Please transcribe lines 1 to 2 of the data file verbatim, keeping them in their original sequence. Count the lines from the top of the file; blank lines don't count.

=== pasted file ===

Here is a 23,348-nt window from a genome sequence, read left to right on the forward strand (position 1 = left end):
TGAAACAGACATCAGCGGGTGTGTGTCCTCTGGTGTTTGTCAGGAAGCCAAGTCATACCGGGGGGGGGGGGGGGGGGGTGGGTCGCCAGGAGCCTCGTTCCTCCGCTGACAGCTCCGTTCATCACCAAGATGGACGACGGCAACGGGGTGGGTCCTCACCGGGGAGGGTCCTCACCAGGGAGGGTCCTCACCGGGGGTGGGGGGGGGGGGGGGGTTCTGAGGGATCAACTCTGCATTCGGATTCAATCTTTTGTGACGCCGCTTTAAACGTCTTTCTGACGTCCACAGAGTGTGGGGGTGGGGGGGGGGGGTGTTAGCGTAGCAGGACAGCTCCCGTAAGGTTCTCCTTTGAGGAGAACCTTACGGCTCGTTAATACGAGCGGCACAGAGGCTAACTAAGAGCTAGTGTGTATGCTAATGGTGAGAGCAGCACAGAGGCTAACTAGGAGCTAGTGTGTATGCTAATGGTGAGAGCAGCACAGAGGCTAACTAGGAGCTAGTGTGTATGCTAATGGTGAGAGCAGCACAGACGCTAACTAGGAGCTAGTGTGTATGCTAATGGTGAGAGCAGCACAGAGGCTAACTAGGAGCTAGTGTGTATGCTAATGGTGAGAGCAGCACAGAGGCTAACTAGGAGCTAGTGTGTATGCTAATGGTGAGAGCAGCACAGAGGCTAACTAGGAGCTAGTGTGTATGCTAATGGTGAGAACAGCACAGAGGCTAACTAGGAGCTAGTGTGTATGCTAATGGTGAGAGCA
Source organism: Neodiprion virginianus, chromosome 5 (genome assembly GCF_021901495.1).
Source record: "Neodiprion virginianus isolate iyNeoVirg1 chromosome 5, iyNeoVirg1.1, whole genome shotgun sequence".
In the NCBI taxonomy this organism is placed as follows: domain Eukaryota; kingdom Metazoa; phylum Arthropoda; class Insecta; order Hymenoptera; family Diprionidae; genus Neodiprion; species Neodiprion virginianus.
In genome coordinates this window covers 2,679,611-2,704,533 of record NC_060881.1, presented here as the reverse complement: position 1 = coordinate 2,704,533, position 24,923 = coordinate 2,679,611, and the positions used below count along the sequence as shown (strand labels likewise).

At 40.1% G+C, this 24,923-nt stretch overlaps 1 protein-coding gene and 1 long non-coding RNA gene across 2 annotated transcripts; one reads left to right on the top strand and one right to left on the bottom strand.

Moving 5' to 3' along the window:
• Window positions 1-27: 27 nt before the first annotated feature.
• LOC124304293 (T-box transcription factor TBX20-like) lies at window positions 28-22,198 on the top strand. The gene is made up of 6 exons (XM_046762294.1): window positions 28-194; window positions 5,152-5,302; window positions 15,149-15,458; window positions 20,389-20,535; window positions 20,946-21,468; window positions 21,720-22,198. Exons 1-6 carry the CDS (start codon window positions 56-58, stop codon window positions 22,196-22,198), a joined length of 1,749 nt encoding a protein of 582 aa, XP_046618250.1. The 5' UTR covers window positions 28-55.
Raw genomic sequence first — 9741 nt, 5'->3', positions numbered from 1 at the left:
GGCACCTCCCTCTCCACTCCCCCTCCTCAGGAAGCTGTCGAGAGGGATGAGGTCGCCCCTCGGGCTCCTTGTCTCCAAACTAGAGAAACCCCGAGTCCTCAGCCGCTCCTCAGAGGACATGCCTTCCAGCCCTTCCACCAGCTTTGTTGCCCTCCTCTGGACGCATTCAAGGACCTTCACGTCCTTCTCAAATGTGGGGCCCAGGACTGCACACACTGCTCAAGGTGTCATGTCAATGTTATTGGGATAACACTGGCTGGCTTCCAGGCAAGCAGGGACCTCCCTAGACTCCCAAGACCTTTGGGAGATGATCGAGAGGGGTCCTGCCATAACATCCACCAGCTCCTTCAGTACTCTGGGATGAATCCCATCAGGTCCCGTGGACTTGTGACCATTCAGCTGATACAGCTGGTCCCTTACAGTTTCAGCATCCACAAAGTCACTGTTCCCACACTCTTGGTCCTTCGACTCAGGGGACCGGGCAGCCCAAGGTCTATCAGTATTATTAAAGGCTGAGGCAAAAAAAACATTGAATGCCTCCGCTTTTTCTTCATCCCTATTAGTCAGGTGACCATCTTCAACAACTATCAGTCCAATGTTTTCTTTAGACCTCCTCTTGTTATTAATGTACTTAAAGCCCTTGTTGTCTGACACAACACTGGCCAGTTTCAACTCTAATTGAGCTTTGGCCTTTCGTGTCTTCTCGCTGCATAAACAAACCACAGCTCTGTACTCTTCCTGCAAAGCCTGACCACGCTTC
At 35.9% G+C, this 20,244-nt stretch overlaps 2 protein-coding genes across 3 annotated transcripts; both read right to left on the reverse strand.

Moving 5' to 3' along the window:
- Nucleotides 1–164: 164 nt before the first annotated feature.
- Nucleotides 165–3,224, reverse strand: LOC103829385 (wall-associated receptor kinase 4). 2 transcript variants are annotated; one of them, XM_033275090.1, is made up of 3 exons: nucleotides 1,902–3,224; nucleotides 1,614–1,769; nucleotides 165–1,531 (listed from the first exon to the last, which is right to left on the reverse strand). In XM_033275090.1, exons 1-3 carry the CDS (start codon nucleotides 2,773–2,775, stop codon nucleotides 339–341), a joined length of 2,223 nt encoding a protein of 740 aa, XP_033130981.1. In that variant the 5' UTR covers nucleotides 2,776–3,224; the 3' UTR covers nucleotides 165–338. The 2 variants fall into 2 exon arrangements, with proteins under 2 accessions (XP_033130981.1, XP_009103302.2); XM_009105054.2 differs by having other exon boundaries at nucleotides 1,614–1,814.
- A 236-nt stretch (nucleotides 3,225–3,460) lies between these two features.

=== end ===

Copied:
Here is a 23,348-nt window from a genome sequence, read left to right on the forward strand (position 1 = left end):
TGAAACAGACATCAGCGGGTGTGTGTCCTCTGGTGTTTGTCAGGAAGCCAAGTCATACCGGGGGGGGGGGGGGGGGGGTGGGTCGCCAGGAGCCTCGTTCCTCCGCTGACAGCTCCGTTCATCACCAAGATGGACGACGGCAACGGGGTGGGTCCTCACCGGGGAGGGTCCTCACCAGGGAGGGTCCTCACCGGGGGTGGGGGGGGGGGGGGGGTTCTGAGGGATCAACTCTGCATTCGGATTCAATCTTTTGTGACGCCGCTTTAAACGTCTTTCTGACGTCCACAGAGTGTGGGGGTGGGGGGGGGGGGTGTTAGCGTAGCAGGACAGCTCCCGTAAGGTTCTCCTTTGAGGAGAACCTTACGGCTCGTTAATACGAGCGGCACAGAGGCTAACTAAGAGCTAGTGTGTATGCTAATGGTGAGAGCAGCACAGAGGCTAACTAGGAGCTAGTGTGTATGCTAATGGTGAGAGCAGCACAGAGGCTAACTAGGAGCTAGTGTGTATGCTAATGGTGAGAGCAGCACAGACGCTAACTAGGAGCTAGTGTGTATGCTAATGGTGAGAGCAGCACAGAGGCTAACTAGGAGCTAGTGTGTATGCTAATGGTGAGAGCAGCACAGAGGCTAACTAGGAGCTAGTGTGTATGCTAATGGTGAGAGCAGCACAGAGGCTAACTAGGAGCTAGTGTGTATGCTAATGGTGAGAACAGCACAGAGGCTAACTAGGAGCTAGTGTGTATGCTAATGGTGAGAGCA